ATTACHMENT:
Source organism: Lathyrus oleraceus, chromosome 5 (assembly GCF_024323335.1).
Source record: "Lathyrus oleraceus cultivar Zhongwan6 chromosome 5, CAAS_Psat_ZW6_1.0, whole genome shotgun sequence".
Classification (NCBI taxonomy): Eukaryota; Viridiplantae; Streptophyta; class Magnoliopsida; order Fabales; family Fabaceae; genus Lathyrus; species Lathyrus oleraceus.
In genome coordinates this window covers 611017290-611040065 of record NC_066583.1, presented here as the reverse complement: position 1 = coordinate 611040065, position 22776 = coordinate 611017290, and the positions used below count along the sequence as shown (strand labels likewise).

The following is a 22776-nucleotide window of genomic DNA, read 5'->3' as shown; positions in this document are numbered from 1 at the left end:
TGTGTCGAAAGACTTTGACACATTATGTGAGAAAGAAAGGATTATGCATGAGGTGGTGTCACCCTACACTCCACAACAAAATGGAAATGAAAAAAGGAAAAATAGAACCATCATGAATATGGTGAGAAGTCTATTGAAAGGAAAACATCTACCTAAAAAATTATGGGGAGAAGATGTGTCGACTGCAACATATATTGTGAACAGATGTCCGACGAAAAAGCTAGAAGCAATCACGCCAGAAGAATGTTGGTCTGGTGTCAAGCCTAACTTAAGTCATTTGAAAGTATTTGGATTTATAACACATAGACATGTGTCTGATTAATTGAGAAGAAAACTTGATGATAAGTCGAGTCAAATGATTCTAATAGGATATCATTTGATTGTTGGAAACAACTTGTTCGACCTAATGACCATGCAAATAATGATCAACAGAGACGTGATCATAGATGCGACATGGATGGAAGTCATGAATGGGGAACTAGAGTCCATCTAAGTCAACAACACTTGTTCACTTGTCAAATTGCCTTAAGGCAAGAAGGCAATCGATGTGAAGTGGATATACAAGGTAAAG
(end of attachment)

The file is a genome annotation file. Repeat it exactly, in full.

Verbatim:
Source organism: Lathyrus oleraceus, chromosome 5 (assembly GCF_024323335.1).
Source record: "Lathyrus oleraceus cultivar Zhongwan6 chromosome 5, CAAS_Psat_ZW6_1.0, whole genome shotgun sequence".
Classification (NCBI taxonomy): Eukaryota; Viridiplantae; Streptophyta; class Magnoliopsida; order Fabales; family Fabaceae; genus Lathyrus; species Lathyrus oleraceus.
In genome coordinates this window covers 611017290-611040065 of record NC_066583.1, presented here as the reverse complement: position 1 = coordinate 611040065, position 22776 = coordinate 611017290, and the positions used below count along the sequence as shown (strand labels likewise).

The following is a 22776-nucleotide window of genomic DNA, read 5'->3' as shown; positions in this document are numbered from 1 at the left end:
TGTGTCGAAAGACTTTGACACATTATGTGAGAAAGAAAGGATTATGCATGAGGTGGTGTCACCCTACACTCCACAACAAAATGGAAATGAAAAAAGGAAAAATAGAACCATCATGAATATGGTGAGAAGTCTATTGAAAGGAAAACATCTACCTAAAAAATTATGGGGAGAAGATGTGTCGACTGCAACATATATTGTGAACAGATGTCCGACGAAAAAGCTAGAAGCAATCACGCCAGAAGAATGTTGGTCTGGTGTCAAGCCTAACTTAAGTCATTTGAAAGTATTTGGATTTATAACACATAGACATGTGTCTGATTAATTGAGAAGAAAACTTGATGATAAGTCGAGTCAAATGATTCTAATAGGATATCATTTGATTGTTGGAAACAACTTGTTCGACCTAATGACCATGCAAATAATGATCAACAGAGACGTGATCATAGATGCGACATGGATGGAAGTCATGAATGGGGAACTAGAGTCCATCTAAGTCAACAACACTTGTTCACTTGTCAAATTGCCTTAAGGCAAGAAGGCAATCGATGTGAAGTGGATATACAAGGTAAAG